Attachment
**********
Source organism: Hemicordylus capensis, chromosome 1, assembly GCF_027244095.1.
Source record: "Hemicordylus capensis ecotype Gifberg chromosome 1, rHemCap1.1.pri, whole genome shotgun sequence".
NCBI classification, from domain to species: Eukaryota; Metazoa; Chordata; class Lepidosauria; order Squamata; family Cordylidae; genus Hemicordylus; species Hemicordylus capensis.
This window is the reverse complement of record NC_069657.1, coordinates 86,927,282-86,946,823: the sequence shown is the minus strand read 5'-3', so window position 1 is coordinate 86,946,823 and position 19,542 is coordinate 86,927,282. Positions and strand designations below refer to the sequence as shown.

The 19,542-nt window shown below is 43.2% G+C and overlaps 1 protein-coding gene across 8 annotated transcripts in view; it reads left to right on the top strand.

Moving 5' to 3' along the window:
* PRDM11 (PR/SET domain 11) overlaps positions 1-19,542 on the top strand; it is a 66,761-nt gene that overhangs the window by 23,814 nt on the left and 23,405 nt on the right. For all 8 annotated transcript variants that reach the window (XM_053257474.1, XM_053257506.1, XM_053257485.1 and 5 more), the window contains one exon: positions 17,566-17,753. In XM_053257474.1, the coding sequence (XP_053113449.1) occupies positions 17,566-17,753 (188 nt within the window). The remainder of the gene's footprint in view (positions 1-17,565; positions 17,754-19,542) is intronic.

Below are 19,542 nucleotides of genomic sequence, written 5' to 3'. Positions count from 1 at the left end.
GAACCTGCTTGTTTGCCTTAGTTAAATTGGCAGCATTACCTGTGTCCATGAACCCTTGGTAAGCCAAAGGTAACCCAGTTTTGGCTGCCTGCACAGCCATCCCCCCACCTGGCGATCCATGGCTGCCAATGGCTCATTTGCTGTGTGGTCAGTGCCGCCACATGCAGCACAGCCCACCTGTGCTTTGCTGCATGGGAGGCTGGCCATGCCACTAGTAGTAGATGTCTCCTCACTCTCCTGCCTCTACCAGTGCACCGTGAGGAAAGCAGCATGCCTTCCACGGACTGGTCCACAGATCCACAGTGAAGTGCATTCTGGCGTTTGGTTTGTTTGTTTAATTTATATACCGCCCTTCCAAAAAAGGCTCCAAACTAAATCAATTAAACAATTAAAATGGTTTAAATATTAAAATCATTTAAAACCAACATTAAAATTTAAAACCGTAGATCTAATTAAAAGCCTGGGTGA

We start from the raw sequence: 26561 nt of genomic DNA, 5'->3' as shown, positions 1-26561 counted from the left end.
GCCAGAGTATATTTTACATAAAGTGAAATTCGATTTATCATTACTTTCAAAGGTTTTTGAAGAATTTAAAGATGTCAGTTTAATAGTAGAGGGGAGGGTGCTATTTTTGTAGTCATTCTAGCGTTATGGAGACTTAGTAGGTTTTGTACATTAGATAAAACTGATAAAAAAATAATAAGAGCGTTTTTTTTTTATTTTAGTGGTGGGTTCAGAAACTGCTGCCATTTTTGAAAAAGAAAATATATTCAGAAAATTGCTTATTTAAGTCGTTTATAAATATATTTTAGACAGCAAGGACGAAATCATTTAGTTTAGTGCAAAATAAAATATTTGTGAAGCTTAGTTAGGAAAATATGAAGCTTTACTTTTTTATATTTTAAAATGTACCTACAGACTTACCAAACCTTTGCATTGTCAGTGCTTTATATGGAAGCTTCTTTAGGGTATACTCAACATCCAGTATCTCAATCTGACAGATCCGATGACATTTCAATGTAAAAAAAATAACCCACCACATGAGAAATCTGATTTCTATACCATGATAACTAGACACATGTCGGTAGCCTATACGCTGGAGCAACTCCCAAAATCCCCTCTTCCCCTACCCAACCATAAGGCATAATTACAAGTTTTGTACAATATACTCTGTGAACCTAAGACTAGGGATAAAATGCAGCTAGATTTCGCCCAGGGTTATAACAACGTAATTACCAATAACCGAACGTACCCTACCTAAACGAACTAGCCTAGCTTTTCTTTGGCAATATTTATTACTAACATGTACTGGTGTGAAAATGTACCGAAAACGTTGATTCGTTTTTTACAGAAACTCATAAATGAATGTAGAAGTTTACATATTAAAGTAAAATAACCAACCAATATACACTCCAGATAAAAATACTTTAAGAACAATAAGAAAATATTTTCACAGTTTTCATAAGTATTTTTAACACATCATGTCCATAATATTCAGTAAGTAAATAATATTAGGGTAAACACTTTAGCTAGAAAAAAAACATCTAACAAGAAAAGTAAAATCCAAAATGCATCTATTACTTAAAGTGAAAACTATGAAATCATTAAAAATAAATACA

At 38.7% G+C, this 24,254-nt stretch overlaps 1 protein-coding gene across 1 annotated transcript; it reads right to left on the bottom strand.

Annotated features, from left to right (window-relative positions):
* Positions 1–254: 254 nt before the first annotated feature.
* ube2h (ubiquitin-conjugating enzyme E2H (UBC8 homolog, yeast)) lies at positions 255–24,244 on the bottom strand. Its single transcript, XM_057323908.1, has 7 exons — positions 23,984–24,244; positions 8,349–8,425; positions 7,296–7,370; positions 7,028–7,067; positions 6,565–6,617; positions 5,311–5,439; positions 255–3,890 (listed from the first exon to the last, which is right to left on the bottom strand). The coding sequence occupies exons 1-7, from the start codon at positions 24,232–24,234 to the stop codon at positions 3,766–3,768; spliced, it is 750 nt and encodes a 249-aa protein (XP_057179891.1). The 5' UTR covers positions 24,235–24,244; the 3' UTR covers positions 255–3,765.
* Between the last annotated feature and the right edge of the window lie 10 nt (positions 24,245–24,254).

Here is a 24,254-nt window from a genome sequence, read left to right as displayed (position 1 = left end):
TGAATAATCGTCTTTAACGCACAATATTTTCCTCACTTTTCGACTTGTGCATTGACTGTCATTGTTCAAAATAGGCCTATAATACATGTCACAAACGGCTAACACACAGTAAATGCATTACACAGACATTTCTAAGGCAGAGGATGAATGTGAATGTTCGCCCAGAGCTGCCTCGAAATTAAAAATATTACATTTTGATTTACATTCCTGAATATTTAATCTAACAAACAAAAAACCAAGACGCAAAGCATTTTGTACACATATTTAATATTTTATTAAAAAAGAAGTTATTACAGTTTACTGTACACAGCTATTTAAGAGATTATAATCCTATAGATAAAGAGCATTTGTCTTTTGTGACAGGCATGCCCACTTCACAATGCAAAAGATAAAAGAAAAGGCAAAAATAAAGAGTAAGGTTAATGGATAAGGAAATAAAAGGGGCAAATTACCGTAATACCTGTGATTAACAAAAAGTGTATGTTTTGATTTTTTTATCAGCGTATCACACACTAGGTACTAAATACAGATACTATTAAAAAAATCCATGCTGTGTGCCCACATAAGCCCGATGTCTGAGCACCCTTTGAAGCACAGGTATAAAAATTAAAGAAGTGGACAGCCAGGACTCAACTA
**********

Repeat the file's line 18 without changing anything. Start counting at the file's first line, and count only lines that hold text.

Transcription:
TGAATAATCGTCTTTAACGCACAATATTTTCCTCACTTTTCGACTTGTGCATTGACTGTCATTGTTCAAAATAGGCCTATAATACATGTCACAAACGGCTAACACACAGTAAATGCATTACACAGACATTTCTAAGGCAGAGGATGAATGTGAATGTTCGCCCAGAGCTGCCTCGAAATTAAAAATATTACATTTTGATTTACATTCCTGAATATTTAATCTAACAAACAAAAAACCAAGACGCAAAGCATTTTGTACACATATTTAATATTTTATTAAAAAAGAAGTTATTACAGTTTACTGTACACAGCTATTTAAGAGATTATAATCCTATAGATAAAGAGCATTTGTCTTTTGTGACAGGCATGCCCACTTCACAATGCAAAAGATAAAAGAAAAGGCAAAAATAAAGAGTAAGGTTAATGGATAAGGAAATAAAAGGGGCAAATTACCGTAATACCTGTGATTAACAAAAAGTGTATGTTTTGATTTTTTTATCAGCGTATCACACACTAGGTACTAAATACAGATACTATTAAAAAAATCCATGCTGTGTGCCCACATAAGCCCGATGTCTGAGCACCCTTTGAAGCACAGGTATAAAAATTAAAGAAGTGGACAGCCAGGACTCAACTA